Chris Dunn, an attorney with New York Civil Liberties Union, says this pattern that is emerging at the protests, of making the NYPD-issued credential the only way to differentiate reporters from protesters, is problematic:
I’m aware there are circumstances in which the police will release from an arrest situation people that identify as reporters. Where the rub comes is when they are using the DCPI credential as the sole acceptable proof that you’re a reporter. The DCPI credential is hardly the only evidence that someone is a bona fide reporter.
This seems particularly true in cases like Farley, Lennard, and Gwynne’s—reporters who don’t typically cover crime scenes or need to cross police lines in their work. Obtaining press credentials to cover the protests had crossed their minds, they said, but they didn’t expect to need them and couldn’t have obtained them had they tried.
Farley works at a local “multiplatform magazine” launched by WNET/Thirteen (New York’s PBS station) in July; he was at the protest to report “a smart, thinky piece about citizen journalism,” says MetroFocus Executive Producer Laura Van Straaten.
“We don’t have credentials because we don’t qualify,” she said. She explains:
The eligibility requirement is for individual reporters to have six clips to show that you’ve covered similar events. Our entity is two months old, and they are new reporters—they don’t have those kinds of clips, even though we are part of a larger organization that is an established media organization in this town. We don’t qualify and no individual on our team will qualify because we are a magazine. We didn’t go down there to do spot news.
Likewise, Lennard, who has worked at Politico and Salon over the past couple of years, typically writes features and pieces in “non-combat zones” for the Times. “I’ve never applied because I’ve never needed one,” she says, adding that when she was assigned to cover last weekend’s Occupy Wall Street march, “we didn’t have time to get me a police pass, nor did we think that it would be absolutely crucial for me to cross police lines.”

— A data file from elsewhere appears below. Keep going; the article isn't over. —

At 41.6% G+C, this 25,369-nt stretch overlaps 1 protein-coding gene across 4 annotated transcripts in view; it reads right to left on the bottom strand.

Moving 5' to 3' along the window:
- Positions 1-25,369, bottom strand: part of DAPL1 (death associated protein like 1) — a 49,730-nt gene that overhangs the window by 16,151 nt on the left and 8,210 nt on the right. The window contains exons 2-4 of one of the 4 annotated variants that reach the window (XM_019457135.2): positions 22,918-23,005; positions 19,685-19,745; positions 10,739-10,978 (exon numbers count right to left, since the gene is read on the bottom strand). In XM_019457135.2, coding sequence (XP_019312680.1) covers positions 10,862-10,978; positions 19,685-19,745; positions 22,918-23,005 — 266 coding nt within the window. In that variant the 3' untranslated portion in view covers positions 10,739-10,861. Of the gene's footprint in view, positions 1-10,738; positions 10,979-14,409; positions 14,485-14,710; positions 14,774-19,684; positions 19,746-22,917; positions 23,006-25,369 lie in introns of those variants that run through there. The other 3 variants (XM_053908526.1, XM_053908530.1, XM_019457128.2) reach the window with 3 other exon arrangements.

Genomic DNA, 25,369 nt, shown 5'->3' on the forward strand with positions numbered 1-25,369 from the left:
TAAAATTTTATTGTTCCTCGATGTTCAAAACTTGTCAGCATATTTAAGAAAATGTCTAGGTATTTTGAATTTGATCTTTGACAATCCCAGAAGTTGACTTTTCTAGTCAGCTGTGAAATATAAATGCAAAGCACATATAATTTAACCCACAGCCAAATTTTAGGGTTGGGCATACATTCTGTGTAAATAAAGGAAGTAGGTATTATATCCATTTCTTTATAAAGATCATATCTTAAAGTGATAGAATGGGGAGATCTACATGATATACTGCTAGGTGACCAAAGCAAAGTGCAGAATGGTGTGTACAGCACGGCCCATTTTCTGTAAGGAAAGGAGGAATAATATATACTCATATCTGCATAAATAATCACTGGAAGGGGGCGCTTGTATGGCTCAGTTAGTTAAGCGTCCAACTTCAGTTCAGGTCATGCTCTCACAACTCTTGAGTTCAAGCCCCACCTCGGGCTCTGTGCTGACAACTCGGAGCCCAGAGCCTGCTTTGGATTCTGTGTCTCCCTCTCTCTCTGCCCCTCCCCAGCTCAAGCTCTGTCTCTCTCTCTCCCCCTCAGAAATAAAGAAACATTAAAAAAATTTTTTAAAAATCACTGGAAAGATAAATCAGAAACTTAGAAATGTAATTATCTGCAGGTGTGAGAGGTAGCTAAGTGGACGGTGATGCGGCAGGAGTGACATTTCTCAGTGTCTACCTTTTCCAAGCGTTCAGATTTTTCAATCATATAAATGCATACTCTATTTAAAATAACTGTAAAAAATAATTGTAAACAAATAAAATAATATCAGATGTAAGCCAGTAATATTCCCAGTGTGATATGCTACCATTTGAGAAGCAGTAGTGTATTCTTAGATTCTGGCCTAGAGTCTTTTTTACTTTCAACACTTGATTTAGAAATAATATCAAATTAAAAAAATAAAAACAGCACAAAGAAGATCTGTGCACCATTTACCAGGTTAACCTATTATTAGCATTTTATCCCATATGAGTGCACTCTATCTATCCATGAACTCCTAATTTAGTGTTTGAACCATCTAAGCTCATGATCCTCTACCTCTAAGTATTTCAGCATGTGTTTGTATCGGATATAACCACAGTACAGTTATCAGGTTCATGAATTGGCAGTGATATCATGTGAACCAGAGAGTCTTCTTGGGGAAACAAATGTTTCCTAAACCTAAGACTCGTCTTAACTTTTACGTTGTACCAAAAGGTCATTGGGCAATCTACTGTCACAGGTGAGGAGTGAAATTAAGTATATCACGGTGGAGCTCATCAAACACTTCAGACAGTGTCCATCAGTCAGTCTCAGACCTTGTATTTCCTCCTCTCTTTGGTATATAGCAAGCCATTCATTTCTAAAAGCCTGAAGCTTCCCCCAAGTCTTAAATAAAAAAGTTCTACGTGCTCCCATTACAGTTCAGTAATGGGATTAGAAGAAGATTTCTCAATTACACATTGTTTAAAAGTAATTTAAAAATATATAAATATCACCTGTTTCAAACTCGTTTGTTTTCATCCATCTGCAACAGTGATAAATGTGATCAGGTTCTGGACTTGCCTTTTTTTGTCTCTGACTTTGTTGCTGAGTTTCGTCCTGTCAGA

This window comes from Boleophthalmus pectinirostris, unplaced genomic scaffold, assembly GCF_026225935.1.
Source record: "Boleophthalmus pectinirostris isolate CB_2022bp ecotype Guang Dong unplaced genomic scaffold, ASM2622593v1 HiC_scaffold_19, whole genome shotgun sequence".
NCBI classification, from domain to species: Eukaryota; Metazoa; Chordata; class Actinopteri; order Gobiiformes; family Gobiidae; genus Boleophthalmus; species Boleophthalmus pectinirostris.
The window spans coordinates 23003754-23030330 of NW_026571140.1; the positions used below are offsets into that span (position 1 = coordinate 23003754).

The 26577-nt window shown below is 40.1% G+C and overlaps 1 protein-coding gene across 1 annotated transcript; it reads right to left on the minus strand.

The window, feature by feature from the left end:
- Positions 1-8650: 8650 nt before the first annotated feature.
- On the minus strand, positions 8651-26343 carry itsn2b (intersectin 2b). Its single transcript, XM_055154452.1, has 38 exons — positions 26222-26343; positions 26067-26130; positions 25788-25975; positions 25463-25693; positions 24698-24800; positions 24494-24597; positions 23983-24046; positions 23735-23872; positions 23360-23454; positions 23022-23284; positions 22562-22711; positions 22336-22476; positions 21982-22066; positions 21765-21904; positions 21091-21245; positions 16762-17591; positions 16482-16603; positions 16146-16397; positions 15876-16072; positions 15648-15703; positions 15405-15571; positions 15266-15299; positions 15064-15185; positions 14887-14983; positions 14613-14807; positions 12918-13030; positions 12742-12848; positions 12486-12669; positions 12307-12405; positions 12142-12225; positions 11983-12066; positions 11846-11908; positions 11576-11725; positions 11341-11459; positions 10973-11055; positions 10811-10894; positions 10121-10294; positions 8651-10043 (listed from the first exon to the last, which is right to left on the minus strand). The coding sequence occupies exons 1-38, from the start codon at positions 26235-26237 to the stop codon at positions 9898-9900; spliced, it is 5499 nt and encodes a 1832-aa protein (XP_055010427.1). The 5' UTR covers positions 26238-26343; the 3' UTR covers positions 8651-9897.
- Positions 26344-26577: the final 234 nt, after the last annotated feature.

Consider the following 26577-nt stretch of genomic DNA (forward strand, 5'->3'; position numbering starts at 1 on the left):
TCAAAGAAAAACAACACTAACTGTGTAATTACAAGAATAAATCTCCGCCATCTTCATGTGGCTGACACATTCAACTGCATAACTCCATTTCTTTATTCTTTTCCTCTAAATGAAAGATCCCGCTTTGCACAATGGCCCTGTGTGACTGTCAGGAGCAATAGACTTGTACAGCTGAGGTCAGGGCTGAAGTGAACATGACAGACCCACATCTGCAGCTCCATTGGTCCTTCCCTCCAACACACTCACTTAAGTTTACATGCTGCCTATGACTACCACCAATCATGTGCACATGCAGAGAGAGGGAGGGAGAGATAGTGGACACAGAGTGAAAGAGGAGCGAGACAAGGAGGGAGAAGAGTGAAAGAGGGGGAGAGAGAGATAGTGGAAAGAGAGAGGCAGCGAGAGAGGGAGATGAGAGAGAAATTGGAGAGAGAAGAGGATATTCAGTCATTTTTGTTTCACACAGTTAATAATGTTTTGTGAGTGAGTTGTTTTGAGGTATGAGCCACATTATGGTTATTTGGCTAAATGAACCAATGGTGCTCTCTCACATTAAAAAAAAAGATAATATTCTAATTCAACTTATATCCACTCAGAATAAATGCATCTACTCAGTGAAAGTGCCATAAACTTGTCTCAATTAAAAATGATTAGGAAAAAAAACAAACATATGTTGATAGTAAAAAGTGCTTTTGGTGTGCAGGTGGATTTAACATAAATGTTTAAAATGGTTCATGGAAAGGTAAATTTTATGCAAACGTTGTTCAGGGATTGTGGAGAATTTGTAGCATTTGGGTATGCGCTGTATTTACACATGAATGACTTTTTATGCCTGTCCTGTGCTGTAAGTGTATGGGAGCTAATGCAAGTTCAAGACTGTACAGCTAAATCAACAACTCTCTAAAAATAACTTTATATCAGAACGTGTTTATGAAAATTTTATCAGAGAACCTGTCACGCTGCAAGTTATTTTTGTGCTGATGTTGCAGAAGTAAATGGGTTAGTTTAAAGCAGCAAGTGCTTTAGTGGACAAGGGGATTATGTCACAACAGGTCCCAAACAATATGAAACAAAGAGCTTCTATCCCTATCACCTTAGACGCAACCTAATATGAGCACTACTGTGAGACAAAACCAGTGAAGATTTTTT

Gwynne, who graduated from journalism school at New York University in May and interned at The Village Voice in the spring, conceded she had no idea how to go about obtaining press credentials.
The DCPI has thirty days to process a reporter’s application for credentials, but because a journalist has to set up an appointment simply to submit the application to a detective in person, the credentialing process can take much longer.
Chris Robbins, a reporter/editor at Gothamist, a news site that reports on New York City (he has also been covering Occupy Wall Street), began spearheading his organization’s efforts to get DCPI credentials for its reporters (none of them have credentials now) over a month ago. He’s still trying to set up an appointment with a detective to submit his own application, and describes the process as frustrating and one that demands “many phone calls, many e-mails,” and perseverance. DCPI, which rarely returns phone calls or e-mails, has a month-long backlog of applications, according to Robbins.
Yet this system, backlog and all, is roundly considered by journalists and civil liberty types to be an improvement over the NYPD’s press credentialing process that was in place until 2010, and was notorious for being opaque and inaccessible to bloggers and journalists from nontraditional media organizations—so much so that three men filed a lawsuit against the NYPD for unfairly denying them credentials in 2008. As Gothamist reported at the time, the reforms to the system in 2010 were intended to “help the Police Department modernize the City’s credentialing system to reflect changes to the media industry and, for the first time, expressly incorporate online-only media such as blogs.”
The NYPD did not respond in time to comment for this story.